45 Years Charlotte Rampling, Tom Courtenay, Geraldine James. Directed by Andrew Haigh. Rated R. Opens Friday at Century Suncoast.
At nearly 70 years old, Charlotte Rampling has received her first-ever Oscar nomination for 45 Years, but it would be a mistake to think that the recognition is just a belated acknowledgement of the outstanding work she’s done throughout her career. Rampling’s performance in 45 Years is as strong as any she’s given in the past five decades, and it anchors a movie that’s sometimes too understated for its own good.
Rampling plays Kate Mercer, one half of a married couple about to celebrate their 45th anniversary. Kate and her husband Geoff (Tom Courtenay) live a quiet, seemingly idyllic retired life, full of dog walks and tea with friends, and they have the kind of intimate comfort that comes from spending nearly a lifetime together. But then Geoff gets some unexpected news: Climbers in the Swiss Alps have discovered the frozen body of his former girlfriend, who died in a hiking accident 50 years earlier, before Geoff and Kate even met. Despite the distant nature of the trauma, Geoff feels his whole life shaken up, and Kate finds herself jealous of a woman who’s been dead for decades.
Writer-director Andrew Haigh, working from a short story by David Constantine, expresses the cracks in the couple’s relationship with so much subtlety they’re sometimes hard to fathom, but that’s to be expected when Kate and Geoff themselves don’t entirely understand their own reactions. There’s a twist of sorts about an hour into the movie, and Haigh conveys it quietly and without fanfare, never even mentioning it again. But the devastating effects of the revelation are clear on Kate’s face, thanks to Rampling’s expertly composed performance. So much of her acting in this movie is reacting, with Haigh training the camera closely on her as Kate discovers more about her husband’s hidden past.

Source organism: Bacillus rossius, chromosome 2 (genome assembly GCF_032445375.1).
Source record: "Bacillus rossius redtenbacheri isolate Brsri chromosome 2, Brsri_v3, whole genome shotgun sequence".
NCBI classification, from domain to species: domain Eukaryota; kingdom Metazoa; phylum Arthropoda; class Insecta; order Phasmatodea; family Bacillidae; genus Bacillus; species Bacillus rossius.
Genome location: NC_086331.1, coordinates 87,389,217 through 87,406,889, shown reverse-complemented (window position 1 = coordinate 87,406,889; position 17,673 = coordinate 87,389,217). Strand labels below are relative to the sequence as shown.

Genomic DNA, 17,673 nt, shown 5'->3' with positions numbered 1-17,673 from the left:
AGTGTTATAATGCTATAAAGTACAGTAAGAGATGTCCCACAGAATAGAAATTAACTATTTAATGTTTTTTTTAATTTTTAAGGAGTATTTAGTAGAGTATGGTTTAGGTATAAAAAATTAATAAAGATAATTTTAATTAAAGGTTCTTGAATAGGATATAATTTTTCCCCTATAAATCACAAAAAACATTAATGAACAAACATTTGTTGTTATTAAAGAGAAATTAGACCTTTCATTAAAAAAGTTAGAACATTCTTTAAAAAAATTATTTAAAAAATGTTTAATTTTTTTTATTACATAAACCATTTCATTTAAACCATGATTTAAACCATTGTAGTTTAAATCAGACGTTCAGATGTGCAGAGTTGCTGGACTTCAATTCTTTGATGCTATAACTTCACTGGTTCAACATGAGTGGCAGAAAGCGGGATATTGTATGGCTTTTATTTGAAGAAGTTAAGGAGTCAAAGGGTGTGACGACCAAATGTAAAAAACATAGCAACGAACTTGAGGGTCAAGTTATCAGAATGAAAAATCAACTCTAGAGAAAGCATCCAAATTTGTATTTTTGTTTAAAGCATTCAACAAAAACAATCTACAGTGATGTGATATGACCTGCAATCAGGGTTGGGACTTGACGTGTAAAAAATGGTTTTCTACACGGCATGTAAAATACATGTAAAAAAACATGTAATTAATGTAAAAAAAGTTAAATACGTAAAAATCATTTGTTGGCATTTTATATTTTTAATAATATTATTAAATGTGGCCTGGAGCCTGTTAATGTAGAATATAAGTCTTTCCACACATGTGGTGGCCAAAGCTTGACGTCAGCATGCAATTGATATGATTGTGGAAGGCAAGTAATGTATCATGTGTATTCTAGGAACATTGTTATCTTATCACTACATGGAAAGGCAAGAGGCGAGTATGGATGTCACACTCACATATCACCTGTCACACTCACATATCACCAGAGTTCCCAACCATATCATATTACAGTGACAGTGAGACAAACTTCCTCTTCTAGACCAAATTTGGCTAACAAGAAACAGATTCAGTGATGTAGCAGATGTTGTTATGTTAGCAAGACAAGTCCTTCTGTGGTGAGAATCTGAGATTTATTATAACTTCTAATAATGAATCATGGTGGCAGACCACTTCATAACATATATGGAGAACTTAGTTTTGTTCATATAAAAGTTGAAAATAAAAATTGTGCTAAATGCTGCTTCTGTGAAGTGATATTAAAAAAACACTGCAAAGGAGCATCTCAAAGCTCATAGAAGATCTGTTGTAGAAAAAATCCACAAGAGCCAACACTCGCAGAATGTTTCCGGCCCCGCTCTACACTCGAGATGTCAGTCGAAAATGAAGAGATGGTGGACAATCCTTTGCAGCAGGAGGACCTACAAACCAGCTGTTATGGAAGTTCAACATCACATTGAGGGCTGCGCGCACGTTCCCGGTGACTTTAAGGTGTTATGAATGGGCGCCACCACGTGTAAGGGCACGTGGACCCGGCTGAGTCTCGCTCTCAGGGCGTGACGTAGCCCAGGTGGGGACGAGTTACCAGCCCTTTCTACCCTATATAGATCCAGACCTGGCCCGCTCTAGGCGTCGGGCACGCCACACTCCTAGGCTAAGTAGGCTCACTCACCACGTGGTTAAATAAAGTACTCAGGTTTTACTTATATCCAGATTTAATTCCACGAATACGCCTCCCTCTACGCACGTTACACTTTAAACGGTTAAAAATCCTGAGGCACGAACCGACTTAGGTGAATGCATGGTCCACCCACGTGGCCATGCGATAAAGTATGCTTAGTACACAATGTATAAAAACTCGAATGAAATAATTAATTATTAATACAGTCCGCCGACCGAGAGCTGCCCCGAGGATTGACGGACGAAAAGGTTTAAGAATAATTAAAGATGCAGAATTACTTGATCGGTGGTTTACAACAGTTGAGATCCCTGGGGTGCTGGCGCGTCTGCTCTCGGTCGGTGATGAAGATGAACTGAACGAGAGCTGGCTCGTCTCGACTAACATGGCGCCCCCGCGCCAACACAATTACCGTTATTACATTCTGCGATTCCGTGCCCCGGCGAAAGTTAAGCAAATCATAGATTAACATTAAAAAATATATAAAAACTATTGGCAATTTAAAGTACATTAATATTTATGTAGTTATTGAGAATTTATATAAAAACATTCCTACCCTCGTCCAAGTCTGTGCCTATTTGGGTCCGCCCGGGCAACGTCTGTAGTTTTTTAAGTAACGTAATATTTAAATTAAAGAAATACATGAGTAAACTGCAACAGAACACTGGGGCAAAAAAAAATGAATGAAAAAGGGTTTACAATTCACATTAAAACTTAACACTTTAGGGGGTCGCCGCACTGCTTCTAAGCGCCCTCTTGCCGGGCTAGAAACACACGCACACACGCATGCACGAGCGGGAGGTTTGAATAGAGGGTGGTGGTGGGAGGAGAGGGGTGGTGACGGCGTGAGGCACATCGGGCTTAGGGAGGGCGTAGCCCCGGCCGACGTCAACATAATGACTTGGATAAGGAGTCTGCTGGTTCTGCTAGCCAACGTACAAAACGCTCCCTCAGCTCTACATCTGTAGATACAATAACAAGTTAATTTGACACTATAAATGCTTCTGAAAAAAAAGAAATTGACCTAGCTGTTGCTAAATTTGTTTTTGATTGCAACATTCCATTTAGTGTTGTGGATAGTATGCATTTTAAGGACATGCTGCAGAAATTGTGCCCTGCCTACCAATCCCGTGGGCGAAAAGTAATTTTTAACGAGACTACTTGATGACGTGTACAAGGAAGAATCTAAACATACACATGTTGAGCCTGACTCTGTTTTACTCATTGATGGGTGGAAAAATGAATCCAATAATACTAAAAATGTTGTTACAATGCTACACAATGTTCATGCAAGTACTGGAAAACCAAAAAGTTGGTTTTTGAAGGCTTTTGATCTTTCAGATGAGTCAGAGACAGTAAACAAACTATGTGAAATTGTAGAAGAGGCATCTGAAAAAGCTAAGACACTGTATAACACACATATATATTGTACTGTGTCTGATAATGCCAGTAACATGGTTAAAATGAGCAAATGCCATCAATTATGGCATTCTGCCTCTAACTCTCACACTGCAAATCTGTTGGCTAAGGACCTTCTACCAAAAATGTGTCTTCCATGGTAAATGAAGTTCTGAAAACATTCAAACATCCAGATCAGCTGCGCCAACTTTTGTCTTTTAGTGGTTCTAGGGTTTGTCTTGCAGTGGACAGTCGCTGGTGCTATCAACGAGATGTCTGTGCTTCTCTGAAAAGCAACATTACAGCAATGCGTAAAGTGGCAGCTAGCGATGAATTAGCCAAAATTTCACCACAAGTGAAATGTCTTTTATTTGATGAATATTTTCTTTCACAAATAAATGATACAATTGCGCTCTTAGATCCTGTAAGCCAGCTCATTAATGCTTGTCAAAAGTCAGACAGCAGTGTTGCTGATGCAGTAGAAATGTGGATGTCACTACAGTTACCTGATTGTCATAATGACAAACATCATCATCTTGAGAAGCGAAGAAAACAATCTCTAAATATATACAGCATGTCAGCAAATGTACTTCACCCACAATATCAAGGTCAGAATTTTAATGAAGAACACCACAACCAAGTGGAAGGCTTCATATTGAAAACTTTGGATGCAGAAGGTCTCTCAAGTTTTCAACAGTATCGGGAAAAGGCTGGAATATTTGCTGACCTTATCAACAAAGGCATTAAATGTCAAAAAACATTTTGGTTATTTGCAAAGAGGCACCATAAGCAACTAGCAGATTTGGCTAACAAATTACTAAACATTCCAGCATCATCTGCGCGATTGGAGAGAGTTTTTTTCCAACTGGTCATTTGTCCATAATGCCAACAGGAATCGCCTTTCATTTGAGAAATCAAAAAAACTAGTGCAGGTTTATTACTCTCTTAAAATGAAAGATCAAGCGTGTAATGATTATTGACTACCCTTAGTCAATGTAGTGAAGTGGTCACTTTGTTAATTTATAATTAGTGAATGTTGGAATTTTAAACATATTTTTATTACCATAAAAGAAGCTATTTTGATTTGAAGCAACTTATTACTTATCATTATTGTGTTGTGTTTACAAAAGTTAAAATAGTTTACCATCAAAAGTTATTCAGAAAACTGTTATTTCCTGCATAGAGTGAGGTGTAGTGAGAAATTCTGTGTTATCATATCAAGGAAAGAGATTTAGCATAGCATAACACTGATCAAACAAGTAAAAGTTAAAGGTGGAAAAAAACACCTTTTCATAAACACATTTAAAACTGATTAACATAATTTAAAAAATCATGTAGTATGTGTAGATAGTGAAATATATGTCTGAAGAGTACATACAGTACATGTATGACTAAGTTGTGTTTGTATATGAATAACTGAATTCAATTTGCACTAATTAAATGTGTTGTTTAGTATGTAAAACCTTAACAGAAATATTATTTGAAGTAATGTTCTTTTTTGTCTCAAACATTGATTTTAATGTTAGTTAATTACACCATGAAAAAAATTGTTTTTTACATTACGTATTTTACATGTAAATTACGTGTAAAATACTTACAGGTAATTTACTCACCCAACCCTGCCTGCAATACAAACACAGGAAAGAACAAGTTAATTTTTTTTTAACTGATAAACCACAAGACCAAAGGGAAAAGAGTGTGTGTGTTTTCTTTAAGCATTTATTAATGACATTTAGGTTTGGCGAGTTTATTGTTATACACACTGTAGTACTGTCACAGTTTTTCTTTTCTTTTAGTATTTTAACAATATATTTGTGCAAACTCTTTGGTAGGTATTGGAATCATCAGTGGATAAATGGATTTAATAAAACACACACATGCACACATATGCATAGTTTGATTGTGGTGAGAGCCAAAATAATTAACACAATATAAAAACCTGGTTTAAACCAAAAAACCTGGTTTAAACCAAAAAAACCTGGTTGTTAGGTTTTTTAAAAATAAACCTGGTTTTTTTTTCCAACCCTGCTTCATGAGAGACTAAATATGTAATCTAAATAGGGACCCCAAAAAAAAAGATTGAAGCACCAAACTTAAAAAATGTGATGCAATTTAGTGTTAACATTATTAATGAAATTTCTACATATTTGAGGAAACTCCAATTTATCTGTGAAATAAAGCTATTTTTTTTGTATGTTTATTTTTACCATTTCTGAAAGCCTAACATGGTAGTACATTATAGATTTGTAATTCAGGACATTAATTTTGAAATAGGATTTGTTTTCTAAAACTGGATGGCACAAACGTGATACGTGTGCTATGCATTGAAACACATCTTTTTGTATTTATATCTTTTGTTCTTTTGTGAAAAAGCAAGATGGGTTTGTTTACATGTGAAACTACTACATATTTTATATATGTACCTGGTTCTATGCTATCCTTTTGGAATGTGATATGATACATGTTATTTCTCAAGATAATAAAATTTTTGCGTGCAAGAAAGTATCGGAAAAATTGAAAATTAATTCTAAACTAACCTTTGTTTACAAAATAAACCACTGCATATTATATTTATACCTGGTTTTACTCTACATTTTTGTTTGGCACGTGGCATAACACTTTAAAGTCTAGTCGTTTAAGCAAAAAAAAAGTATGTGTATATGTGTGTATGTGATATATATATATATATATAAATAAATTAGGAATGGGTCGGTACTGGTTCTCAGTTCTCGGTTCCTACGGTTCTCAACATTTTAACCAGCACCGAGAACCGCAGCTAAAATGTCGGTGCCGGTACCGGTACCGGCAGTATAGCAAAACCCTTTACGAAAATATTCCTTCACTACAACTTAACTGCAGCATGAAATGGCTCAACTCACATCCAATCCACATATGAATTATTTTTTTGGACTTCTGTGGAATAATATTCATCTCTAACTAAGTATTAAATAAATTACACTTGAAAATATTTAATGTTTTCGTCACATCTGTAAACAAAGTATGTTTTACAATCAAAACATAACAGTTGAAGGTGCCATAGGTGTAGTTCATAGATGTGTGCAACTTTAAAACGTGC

Like Haigh’s previous feature, 2011’s Weekend, 45 Years is a small-scale story about how the little moments in a relationship add up to something significant, whether that relationship is just beginning or has endured for many years. In the end, Kate and Geoff might not realize how much these revelations have changed their relationship, but Rampling’s performance makes it clear things between the two will never be the same.